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 Post subject: Re: WDC driver-ratings
PostPosted: Wed Mar 01, 2017 12:49 pm 
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F1Oz wrote:
Early on - the driver often made the difference - Fangio winning his home GP with a broken exhaust and getting 2nd degree burns after many hours of driving - or winning a race holding the car together when they found the spark plugs welded to the engine after the race.

there are many more examples - whereas today - it is rare that the driver makes a difference - Rosberg managing to hold on to second in Canada when his car was handicapped (loved the winner but kudos to Nico for that drive) a more recent example


I think drivers still make a difference all the time. Look at Alonso finishing 10th in the WDC last year. Plenty of time a driver finishes higher than the natural position of his car and beats slower drivers in faster cars.

I agree drivers have less scope to make a difference now but lets not forget the speed differentials between cars is much less now than in the early years.


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 Post subject: Re: WDC driver-ratings
PostPosted: Thu Mar 02, 2017 8:18 pm 
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Just seen on the news that Roger Federer has been beaten by a player ranked 116th. Often seen this in golf, even with say Tiger Woods at his best, being beaten by a player ranked 39th.

I don't think Federer or Woods are inferior as athletes in their own fields to any of Fangio, Senna, Alonso, Hamilton. But in F1 the top drivers would never go down to a driver ranked number 116 or a younger, less experienced driver.

F1 driving seems to involve so much of experience and perhaps a technical knowledge or at least a superior 'feel' for the tech of the car-road? Golf and tennis seem to be 'simpler' sports in not having so much technical requirements, more natural talent and athleticism? Even for a young driver with Verstappen's natural talent, he is still not quite a match for the top few, being betetred by team-mate Ricciardo overall. Same with Gilles Villeneuve, Piquet until they had a few years experience and development.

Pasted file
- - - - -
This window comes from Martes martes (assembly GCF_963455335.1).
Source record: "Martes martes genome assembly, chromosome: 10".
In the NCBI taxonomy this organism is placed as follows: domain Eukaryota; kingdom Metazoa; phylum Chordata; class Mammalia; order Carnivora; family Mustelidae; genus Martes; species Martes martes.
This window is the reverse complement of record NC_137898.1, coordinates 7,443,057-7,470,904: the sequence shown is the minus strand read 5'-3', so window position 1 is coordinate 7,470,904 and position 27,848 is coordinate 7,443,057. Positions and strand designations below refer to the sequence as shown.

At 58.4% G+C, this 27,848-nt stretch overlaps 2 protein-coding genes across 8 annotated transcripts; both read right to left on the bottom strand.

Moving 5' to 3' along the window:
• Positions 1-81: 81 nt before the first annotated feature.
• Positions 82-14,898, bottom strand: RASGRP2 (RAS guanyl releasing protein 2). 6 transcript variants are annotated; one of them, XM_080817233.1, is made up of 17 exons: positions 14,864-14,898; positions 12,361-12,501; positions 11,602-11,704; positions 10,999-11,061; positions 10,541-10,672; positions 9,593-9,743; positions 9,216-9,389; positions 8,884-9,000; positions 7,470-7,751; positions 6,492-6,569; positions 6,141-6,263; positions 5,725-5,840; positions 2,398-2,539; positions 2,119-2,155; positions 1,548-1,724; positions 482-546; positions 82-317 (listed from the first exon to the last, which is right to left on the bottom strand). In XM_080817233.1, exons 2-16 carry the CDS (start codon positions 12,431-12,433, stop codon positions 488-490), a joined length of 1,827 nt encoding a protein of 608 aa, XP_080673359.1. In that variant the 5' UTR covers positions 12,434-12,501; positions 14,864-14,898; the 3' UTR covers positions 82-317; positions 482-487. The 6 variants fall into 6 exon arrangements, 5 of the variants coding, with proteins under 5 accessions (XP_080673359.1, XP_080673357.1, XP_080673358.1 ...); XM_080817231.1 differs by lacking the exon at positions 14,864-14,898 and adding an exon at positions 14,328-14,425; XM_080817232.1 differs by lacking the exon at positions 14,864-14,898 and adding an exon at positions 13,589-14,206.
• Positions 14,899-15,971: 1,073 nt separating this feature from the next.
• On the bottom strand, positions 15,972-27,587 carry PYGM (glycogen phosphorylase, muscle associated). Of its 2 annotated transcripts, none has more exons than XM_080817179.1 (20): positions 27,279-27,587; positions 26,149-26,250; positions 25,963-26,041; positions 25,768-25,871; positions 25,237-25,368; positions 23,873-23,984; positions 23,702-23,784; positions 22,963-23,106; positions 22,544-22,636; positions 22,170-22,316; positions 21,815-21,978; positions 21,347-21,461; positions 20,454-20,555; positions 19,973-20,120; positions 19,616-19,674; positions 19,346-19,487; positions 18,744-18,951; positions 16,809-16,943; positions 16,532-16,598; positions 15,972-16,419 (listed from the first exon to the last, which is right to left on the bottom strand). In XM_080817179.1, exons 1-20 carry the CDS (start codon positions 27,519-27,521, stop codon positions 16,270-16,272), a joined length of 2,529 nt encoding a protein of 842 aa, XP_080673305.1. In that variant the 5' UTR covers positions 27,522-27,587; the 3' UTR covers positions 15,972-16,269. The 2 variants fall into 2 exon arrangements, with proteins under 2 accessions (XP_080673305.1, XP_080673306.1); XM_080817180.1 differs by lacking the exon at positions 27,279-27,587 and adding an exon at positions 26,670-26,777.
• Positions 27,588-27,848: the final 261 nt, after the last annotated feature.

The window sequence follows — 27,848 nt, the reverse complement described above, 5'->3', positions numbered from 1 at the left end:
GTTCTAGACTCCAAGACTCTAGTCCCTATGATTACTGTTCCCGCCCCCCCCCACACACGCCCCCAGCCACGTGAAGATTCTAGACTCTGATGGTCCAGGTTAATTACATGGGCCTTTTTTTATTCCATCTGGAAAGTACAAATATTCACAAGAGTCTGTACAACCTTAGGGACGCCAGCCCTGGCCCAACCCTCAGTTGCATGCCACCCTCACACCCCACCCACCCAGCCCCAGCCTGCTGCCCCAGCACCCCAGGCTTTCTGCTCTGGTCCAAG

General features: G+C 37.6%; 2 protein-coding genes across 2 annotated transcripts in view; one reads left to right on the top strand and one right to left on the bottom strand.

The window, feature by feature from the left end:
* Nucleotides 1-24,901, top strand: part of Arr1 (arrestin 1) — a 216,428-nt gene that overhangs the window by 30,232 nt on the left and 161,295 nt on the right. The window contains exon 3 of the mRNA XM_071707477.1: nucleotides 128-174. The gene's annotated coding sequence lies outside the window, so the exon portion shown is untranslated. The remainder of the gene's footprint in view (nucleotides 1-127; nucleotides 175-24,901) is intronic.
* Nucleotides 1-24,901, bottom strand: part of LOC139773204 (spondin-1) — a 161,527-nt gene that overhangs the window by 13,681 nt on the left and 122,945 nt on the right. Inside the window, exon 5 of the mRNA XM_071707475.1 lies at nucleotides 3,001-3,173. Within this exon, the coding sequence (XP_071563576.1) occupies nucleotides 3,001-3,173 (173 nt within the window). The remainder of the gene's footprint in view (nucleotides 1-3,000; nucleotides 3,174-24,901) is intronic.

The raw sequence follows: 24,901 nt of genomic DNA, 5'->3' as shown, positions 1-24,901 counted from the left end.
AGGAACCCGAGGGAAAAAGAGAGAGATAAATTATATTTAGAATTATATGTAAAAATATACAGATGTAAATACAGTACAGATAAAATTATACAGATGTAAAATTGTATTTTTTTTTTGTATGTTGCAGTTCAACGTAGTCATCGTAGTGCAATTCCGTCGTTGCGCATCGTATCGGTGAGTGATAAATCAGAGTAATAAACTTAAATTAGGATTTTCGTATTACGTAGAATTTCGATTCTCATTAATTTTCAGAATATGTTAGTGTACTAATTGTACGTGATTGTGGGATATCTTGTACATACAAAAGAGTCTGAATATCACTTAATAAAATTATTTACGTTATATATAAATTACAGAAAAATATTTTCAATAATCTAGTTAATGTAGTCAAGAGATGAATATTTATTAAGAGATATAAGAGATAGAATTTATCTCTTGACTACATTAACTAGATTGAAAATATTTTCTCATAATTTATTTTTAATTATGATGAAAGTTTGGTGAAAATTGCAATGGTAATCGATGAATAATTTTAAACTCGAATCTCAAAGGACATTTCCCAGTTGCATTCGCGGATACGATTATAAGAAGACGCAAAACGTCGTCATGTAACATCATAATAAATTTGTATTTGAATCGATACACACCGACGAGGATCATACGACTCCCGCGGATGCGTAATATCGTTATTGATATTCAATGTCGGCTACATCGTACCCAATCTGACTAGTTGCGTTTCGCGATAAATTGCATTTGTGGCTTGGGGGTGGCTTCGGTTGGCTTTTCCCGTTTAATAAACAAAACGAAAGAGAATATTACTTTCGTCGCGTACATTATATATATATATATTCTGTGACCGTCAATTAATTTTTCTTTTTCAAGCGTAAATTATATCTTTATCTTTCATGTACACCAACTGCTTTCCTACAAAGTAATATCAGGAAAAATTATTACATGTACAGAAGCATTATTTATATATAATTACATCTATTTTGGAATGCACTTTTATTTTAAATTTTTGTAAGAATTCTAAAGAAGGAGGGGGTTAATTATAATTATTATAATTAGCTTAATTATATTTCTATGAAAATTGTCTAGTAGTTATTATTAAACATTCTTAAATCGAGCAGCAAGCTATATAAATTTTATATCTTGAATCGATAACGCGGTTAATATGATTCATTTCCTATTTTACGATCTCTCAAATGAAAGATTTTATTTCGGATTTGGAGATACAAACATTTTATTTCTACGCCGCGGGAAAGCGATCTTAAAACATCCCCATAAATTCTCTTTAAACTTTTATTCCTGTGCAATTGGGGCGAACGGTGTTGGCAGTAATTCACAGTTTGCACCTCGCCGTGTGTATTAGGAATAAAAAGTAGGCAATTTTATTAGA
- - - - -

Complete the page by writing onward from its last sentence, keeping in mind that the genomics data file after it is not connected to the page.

Thoughts?

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 Post subject: Re: WDC driver-ratings
PostPosted: Fri Mar 03, 2017 11:07 am 
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POBRatings wrote:
Just seen on the news that Roger Federer has been beaten by a player ranked 116th. Often seen this in golf, even with say Tiger Woods at his best, being beaten by a player ranked 39th.

I don't think Federer or Woods are inferior as athletes in their own fields to any of Fangio, Senna, Alonso, Hamilton. But in F1 the top drivers would never go down to a driver ranked number 116 or a younger, less experienced driver.

F1 driving seems to involve so much of experience and perhaps a technical knowledge or at least a superior 'feel' for the tech of the car-road? Golf and tennis seem to be 'simpler' sports in not having so much technical requirements, more natural talent and athleticism? Even for a young driver with Verstappen's natural talent, he is still not quite a match for the top few, being betetred by team-mate Ricciardo overall. Same with Gilles Villeneuve, Piquet until they had a few years experience and development.

Thoughts?


Wish I could see this in Women's tennis - where I can't remember a player outside the top 100 or more beating a player in the top 10 - err, EVER in my living memory

And the women ONLY play 3 sets in grand slam - despite getting same prize money - sexist clearly (pro women) - anti those who are fitter as opposed to the power players - needs to change to 5 sets or needs to drop to 67% prizewmoney - anything else is SEXIST and has been for years - especially given lower depth in women's tennis


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 Post subject: Re: WDC driver-ratings
PostPosted: Fri Mar 03, 2017 11:29 am 
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POBRatings wrote:
Just seen on the news that Roger Federer has been beaten by a player ranked 116th. Often seen this in golf, even with say Tiger Woods at his best, being beaten by a player ranked 39th.

I don't think Federer or Woods are inferior as athletes in their own fields to any of Fangio, Senna, Alonso, Hamilton. But in F1 the top drivers would never go down to a driver ranked number 116 or a younger, less experienced driver.

F1 driving seems to involve so much of experience and perhaps a technical knowledge or at least a superior 'feel' for the tech of the car-road? Golf and tennis seem to be 'simpler' sports in not having so much technical requirements, more natural talent and athleticism? Even for a young driver with Verstappen's natural talent, he is still not quite a match for the top few, being betetred by team-mate Ricciardo overall. Same with Gilles Villeneuve, Piquet until they had a few years experience and development.

Thoughts?

I think it's difficult to make an accurate comparison.